Russia’s war on Ukraine is leaving a toxic trace in the soil of one of the world's most important producers and exporters of cereals and oilseeds. Some of the heaviest hit areas are those from the south, the country’s most fertile lands. Heavy metals, fuel and chemical residues from ammunition and missiles are slowly seeping into the soil of Ukraine, threatening agricultural productivity, wildlife, and the health of local communities and leaving a hazardous legacy for future generations. Physical soil pollution also occurs when heavy machinery compacts the soil, explosions create craters, or fires damage ecosystems.
Since the war in Ukraine began, over 600 chemical factories and waste storage facilities have been destroyed or damaged, causing major pollution. War has hindered waste management resulting in waste piling up in unregulated landfills which can result in leachate seeping into the soil and groundwater. Damage to underground infrastructure can cause raw sewage or untreated wastewater to be released. The industry may illegally dump its chemical waste.
As you know, the Chernobyl area is still contaminated by radioactivity since the 1986 nuclear accident. When radioactive soils are disturbed (by heavy traffic, troops digging trenches or artillery rounds), there's potential for that radioactivity to spread further.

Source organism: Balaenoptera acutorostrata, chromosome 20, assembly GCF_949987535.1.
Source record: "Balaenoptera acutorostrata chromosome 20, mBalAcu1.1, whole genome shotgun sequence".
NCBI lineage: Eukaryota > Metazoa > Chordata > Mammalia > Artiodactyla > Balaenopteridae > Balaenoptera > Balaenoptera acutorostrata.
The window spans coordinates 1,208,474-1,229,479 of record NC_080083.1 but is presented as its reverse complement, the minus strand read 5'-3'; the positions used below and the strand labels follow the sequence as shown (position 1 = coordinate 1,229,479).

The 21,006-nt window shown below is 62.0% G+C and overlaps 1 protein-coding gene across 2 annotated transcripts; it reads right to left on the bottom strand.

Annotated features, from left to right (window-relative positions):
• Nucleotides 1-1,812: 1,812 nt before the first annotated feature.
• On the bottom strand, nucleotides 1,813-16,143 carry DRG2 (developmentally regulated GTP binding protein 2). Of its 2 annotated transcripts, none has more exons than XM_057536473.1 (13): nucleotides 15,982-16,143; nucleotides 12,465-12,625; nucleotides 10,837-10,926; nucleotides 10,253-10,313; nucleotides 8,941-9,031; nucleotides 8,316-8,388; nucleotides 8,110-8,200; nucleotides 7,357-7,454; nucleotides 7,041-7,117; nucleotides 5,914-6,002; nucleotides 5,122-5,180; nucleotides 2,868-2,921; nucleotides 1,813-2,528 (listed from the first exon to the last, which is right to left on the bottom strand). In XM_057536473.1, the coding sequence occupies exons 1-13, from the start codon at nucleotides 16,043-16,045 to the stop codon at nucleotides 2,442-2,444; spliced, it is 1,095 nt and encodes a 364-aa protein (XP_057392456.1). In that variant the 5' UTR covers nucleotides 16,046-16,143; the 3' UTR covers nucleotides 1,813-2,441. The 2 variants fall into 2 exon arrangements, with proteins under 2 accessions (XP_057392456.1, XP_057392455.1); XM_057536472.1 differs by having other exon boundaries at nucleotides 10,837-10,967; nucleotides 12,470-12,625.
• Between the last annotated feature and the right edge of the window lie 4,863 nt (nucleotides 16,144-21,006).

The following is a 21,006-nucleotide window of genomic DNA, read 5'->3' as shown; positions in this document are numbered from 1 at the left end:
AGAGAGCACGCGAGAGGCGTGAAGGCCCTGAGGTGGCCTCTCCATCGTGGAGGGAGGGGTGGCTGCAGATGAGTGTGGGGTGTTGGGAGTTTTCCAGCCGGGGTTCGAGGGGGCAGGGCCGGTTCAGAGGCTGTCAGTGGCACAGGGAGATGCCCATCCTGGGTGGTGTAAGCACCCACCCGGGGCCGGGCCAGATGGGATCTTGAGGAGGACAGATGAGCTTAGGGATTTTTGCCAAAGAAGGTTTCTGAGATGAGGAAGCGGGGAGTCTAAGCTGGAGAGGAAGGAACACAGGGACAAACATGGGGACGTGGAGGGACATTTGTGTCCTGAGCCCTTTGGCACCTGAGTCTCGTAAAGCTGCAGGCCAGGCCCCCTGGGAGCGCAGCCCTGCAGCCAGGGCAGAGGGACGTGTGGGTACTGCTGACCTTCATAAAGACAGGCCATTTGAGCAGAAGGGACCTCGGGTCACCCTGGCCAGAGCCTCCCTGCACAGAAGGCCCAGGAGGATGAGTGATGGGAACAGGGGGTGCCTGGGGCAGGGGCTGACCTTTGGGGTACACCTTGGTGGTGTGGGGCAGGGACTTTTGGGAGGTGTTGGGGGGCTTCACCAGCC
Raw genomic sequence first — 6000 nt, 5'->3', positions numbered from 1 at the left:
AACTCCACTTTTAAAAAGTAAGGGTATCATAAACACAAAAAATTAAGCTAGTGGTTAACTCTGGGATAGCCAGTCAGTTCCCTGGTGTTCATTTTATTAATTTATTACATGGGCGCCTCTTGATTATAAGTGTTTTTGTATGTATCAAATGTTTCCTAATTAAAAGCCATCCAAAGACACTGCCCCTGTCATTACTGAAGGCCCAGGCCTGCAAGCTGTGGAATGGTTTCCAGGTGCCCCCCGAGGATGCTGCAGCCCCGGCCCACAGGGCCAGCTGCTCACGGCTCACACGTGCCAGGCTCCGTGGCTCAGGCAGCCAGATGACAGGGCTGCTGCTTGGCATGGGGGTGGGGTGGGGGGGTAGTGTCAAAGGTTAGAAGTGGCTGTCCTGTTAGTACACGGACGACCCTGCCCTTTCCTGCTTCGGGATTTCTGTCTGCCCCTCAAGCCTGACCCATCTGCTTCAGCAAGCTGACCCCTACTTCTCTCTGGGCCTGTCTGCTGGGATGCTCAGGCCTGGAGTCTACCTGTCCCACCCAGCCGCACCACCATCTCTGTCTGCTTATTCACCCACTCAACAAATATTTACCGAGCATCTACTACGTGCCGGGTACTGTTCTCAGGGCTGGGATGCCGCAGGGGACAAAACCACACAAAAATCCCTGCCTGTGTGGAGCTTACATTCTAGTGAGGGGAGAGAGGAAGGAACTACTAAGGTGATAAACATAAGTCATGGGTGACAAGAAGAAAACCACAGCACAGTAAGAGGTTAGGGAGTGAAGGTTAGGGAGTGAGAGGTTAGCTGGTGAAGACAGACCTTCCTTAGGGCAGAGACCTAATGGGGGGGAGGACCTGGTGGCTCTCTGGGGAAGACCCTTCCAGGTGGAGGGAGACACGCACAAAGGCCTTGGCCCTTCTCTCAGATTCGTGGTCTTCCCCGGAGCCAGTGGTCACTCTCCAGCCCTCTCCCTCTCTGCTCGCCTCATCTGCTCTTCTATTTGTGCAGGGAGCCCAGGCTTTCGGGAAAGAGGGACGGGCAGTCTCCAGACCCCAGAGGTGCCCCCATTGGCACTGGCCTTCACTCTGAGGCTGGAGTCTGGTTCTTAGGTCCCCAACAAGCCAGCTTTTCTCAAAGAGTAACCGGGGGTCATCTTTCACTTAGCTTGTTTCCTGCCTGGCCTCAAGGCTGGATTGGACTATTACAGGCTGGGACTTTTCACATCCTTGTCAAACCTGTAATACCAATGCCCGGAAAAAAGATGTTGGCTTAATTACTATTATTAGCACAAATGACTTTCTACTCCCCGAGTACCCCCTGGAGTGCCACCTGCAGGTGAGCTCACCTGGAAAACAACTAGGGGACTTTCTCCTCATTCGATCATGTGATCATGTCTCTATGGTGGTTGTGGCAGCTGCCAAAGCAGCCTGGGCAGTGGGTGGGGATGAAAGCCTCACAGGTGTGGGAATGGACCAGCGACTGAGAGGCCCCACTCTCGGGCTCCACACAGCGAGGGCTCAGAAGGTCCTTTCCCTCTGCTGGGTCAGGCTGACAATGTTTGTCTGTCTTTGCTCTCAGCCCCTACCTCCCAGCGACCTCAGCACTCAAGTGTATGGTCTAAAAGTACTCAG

Re-cultivating Ukraine's crops and the restoration of the soil will involve a massive effort. Clean-up efforts may involve using microbes to break down oil spills, or growing certain plants to extract toxic chemicals and heavy metals or stabilize the soil. This process is called „phytoremediation” and it uses plants to remove pollutants from the environment. Hyper-accumulator plants, such as Alyssum and Pteris ferns, can absorb and store large quantities of inorganic contaminants without any negative effect on their own growth or function. Miscanthus, or silver grass, could be used to extract heavy metals, petroleum hydrocarbons and other contaminants and also enhance the soil's microbial activity and speed up degradation of organic contaminants. Sunflower and industrial hemp are also good options. Phytoremediation is effective, but it takes a long time (more than 20 years) and multiple harvests to reach its goal.
When the conflict is over, Ukrainians want to investigate and punish environmental crimes and build back greener, both for the sake of the environment and for human health.
Source: BBC Future